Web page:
And if you remember one of those required college lecture courses in the large auditorium at 8:10 a.m. listening to a droning don, and how it felt, slumped in the cushy seats having skipped breakfast for an extra 13 minutes of ZZZZ.


this news conference seemed anticlimatic. (See video below.) At times the president appeared to be mailing in his delivery.


The result for anyone who stayed for the entire presentation was another lengthy, somber less-than-animated sales pitch for the need to spend trillions to jump-start the economy...

He can't even summon up the energy to follow along - it's all a boring early-morning college lecture, rather droll, don't you know.

We are a nation in a time of economic crisis, with a President who refuses to be stupid, do stupid, or treat the American people as if they are either stupid or need to be coddled. He speaks at length on substantive issues. He speaks knowledgeably about substantive issues. And one reporter, who was formerly a shill for Laura Bush, can't even sum up the energy to pay attention because it is so dull. Sounds like professional fail to me, but what do I know?

Tuesday, March 24, 2009

Some Points In An Argument, Part I (UPDATE)

This is part of an argument - hopefully respectful - I am attempting to have with Feodor. Time constraints limit me to only making a general sketch of my points, in hopes that clarification may come in comments. If you aren't interested, so sorry, but I consider this important enough to address at a bit of length and on its own.

Over here, I wanted to make clear what my philosophical position was, after having been tagged an "empiricist". Feodor's retort, which I blithely but unfairly, made sport of, was that there is little difference among various schools of thought that cannot be traced back to certain common sources (in this case, to the contract theory of Hobbes). In what follows, I wish to make my position vis-a-vis this particular assertion clear, without belittling contrary points of view. That is to say, I will attempt to make my own position clear without assuming it is "the right one to have", whatever that may mean.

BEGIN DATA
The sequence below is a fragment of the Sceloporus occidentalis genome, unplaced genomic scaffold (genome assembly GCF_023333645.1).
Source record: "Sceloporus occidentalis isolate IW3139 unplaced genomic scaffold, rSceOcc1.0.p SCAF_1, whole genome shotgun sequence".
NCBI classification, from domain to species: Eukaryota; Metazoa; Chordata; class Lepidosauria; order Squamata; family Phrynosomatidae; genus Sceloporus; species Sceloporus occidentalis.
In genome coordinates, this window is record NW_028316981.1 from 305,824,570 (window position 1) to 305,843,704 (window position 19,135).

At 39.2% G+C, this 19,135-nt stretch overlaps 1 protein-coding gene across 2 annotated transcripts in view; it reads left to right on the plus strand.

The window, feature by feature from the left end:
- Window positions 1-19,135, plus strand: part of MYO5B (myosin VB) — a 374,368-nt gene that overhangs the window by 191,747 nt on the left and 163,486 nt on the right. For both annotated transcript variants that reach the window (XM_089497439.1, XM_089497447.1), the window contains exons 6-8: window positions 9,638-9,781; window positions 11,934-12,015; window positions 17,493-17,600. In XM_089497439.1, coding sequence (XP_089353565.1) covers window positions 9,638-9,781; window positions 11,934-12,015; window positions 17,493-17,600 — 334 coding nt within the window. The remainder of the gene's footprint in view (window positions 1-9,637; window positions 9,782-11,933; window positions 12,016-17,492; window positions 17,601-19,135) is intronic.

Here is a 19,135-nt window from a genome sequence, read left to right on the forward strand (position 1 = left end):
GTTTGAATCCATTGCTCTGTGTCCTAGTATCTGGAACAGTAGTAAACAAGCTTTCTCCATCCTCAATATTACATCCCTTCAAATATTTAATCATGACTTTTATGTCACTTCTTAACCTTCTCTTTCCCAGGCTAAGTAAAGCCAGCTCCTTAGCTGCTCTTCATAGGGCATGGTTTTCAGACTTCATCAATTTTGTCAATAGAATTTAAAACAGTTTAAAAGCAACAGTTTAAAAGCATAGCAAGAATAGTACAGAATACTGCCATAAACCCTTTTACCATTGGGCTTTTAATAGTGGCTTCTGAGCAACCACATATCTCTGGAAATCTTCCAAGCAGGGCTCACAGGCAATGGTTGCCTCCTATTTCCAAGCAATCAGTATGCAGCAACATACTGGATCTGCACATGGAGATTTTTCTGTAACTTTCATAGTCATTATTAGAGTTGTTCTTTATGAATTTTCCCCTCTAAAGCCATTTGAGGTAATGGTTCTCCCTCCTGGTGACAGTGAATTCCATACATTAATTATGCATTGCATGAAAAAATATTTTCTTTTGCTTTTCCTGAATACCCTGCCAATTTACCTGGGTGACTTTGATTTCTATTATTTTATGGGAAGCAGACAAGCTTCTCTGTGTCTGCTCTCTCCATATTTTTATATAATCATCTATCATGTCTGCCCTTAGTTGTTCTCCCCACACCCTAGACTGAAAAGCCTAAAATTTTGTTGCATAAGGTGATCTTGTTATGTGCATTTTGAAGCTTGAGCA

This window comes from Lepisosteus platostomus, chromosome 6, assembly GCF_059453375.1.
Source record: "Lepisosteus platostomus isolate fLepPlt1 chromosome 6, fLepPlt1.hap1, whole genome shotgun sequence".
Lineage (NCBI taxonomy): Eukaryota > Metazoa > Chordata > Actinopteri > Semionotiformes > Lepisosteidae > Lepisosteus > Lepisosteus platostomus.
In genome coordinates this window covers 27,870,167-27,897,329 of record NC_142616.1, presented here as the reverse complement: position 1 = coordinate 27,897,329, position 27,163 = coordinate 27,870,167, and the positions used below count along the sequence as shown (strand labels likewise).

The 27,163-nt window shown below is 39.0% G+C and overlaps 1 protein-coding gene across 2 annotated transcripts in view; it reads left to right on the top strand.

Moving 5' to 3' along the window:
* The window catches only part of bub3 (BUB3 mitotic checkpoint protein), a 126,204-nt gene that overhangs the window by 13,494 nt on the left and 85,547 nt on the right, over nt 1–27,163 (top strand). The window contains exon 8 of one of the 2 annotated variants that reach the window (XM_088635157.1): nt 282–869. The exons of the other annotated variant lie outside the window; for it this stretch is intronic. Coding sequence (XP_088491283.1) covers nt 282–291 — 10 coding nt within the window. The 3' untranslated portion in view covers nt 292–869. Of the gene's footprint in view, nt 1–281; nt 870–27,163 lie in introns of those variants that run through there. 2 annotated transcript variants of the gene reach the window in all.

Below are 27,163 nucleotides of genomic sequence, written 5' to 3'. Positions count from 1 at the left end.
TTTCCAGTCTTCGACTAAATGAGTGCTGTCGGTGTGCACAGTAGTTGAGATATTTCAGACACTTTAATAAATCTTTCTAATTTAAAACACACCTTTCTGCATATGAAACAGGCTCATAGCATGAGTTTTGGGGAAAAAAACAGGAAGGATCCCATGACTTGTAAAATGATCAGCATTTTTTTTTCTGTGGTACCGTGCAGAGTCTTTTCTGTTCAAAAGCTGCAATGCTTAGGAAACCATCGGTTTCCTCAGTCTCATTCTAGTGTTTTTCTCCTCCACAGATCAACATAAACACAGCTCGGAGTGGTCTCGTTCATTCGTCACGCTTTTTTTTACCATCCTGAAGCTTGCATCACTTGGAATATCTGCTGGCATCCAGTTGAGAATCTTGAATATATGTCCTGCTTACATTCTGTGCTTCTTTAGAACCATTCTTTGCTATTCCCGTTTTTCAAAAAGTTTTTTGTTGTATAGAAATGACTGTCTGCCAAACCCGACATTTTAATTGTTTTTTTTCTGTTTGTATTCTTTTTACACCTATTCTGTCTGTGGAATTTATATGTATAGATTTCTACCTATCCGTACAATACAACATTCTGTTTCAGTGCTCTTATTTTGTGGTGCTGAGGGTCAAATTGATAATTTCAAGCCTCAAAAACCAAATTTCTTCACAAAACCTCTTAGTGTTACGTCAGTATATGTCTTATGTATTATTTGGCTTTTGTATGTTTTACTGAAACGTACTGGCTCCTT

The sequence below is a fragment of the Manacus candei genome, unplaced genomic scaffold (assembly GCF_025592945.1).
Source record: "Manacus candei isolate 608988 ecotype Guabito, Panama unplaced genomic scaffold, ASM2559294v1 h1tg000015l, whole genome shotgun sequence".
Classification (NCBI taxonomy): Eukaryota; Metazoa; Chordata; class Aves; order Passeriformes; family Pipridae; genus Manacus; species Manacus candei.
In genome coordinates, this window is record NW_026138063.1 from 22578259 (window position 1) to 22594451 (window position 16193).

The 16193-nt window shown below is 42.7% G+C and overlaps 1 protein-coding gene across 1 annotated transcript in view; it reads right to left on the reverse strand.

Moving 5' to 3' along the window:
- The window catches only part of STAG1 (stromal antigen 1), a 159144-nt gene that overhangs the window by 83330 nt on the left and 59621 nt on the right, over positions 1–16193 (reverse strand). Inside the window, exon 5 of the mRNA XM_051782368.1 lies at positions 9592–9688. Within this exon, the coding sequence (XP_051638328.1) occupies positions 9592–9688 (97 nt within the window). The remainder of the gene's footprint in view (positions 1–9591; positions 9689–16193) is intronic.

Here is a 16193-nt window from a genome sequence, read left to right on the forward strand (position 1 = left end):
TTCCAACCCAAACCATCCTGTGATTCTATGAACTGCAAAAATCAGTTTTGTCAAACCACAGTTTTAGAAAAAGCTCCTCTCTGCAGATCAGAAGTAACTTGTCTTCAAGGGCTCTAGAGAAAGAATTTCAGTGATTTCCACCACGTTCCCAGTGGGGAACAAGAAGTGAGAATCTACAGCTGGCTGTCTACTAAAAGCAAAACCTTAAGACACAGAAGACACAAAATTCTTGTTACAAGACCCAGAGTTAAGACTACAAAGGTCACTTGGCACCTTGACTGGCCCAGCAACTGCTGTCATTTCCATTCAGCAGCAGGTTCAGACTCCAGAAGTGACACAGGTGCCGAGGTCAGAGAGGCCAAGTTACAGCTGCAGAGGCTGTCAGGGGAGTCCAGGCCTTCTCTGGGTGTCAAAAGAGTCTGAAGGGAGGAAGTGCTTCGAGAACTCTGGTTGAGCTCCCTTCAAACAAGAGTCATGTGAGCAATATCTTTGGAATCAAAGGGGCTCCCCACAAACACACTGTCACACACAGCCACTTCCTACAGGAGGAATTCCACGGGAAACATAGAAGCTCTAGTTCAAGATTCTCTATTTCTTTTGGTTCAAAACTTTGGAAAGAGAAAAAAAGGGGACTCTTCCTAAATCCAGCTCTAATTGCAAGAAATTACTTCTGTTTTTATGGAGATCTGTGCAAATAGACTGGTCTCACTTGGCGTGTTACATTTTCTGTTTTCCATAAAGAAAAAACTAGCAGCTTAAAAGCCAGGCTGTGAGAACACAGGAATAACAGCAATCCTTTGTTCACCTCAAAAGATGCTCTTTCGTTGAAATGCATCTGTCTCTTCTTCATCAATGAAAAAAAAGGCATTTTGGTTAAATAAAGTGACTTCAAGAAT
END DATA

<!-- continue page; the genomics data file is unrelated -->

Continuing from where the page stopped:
Let me begin by saying that the labels attached to various schools of philosophical thought tend to be attached afterward, although this is not always the case. The term "realist", for examples, has been applied to those whose thought, in some general way, follows on the tradition from Aristotle as filtered through his Arab and Roman Catholic interpreters, especially St. Thomas. There is a robust modern realist philosophy, complete with their own journal (The Review of Metaphysics). The problem, of course, is that not every contemporary realist would consider him or herself a devotee of either Aristotle or St. Thomas, nor would every thinker who follows one or the other - or perhaps a student of one of Aristotle's Arab commentators - would consider him or herself "a realist". A good example would be Alistair MacIntyre, whose After Virtue and Whose Justice? Which Rationality? are attempts to recapture Aristotelian ethics as the best way to do ethics in the contemporary world. MacIntyre's work is especially interesting considering part of his argument for the efficacy of an Aristotelian approach to ethics is very post-modern, viz., that much of the steam of the Enlightenment project has long since vanished (MacIntyre, himself a long-time commentator on Hume, does have a bit of expertise on this matter), and is even counter-productive considering among the legacies of the Enlightenment are the Terror and the Holocaust, not to mention the multiple inhumanities of various Marxist states.

Since there is something a bit anachronistic about the use of labels, as well as misleading due to the ways various thinkers assign them to themselves and others, it is always a risky business to engage in the equivalent of name-calling. At the same time, there are good reasons why such labels have been attached to various philosophers in the past. By grouping people as disparate as, say, Descartes and Berkeley on the one hand and Hume and Smith on the other in different schools (rationalist and empiricist, respectively), and creating a demarcation between the thought of Immanuel Kant and those who came after (usually in a line starting with Fichte, moving through Schelling, then finally to Hegel) is a good way to organize, ex post facto, the way human thought changes. In these two ways, we have a way to start taking what various thinkers have to say seriously, by linking common traits and habits and assumptions on the one hand, and in rough historical terms.